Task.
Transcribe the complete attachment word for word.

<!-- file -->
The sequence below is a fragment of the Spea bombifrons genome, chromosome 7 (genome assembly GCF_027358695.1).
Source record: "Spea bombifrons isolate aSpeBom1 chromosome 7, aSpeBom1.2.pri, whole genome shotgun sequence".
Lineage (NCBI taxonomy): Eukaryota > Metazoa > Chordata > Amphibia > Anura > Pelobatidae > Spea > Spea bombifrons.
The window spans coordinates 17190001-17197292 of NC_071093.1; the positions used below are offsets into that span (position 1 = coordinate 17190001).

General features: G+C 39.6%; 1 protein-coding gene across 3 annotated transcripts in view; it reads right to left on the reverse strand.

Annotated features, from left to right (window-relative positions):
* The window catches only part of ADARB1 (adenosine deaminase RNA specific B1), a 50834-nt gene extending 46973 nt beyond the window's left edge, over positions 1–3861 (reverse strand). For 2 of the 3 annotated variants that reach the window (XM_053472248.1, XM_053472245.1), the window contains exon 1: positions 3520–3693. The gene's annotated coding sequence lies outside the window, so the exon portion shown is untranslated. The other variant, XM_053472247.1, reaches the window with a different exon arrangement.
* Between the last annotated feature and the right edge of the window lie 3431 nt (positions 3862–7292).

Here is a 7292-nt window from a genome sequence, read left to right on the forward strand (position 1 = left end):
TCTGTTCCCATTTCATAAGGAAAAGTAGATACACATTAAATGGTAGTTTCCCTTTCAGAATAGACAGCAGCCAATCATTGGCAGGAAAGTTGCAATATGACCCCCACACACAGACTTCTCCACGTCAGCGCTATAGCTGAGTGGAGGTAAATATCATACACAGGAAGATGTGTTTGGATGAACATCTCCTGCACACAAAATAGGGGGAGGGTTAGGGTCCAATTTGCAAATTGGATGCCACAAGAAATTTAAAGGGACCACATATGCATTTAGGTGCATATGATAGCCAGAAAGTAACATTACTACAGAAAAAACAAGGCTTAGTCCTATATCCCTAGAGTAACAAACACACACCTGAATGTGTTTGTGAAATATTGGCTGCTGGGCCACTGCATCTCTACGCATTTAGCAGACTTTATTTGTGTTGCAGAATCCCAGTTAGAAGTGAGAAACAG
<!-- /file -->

The sequence below is a fragment of the Spea bombifrons genome, chromosome 7 (genome assembly GCF_027358695.1).
Source record: "Spea bombifrons isolate aSpeBom1 chromosome 7, aSpeBom1.2.pri, whole genome shotgun sequence".
Lineage (NCBI taxonomy): Eukaryota > Metazoa > Chordata > Amphibia > Anura > Pelobatidae > Spea > Spea bombifrons.
The window spans coordinates 17190001-17197292 of NC_071093.1; the positions used below are offsets into that span (position 1 = coordinate 17190001).

General features: G+C 39.6%; 1 protein-coding gene across 3 annotated transcripts in view; it reads right to left on the reverse strand.

Annotated features, from left to right (window-relative positions):
* The window catches only part of ADARB1 (adenosine deaminase RNA specific B1), a 50834-nt gene extending 46973 nt beyond the window's left edge, over positions 1–3861 (reverse strand). For 2 of the 3 annotated variants that reach the window (XM_053472248.1, XM_053472245.1), the window contains exon 1: positions 3520–3693. The gene's annotated coding sequence lies outside the window, so the exon portion shown is untranslated. The other variant, XM_053472247.1, reaches the window with a different exon arrangement.
* Between the last annotated feature and the right edge of the window lie 3431 nt (positions 3862–7292).

Here is a 7292-nt window from a genome sequence, read left to right on the forward strand (position 1 = left end):
TCTGTTCCCATTTCATAAGGAAAAGTAGATACACATTAAATGGTAGTTTCCCTTTCAGAATAGACAGCAGCCAATCATTGGCAGGAAAGTTGCAATATGACCCCCACACACAGACTTCTCCACGTCAGCGCTATAGCTGAGTGGAGGTAAATATCATACACAGGAAGATGTGTTTGGATGAACATCTCCTGCACACAAAATAGGGGGAGGGTTAGGGTCCAATTTGCAAATTGGATGCCACAAGAAATTTAAAGGGACCACATATGCATTTAGGTGCATATGATAGCCAGAAAGTAACATTACTACAGAAAAAACAAGGCTTAGTCCTATATCCCTAGAGTAACAAACACACACCTGAATGTGTTTGTGAAATATTGGCTGCTGGGCCACTGCATCTCTACGCATTTAGCAGACTTTATTTGTGTTGCAGAATCCCAGTTAGAAGTGAGAAACAG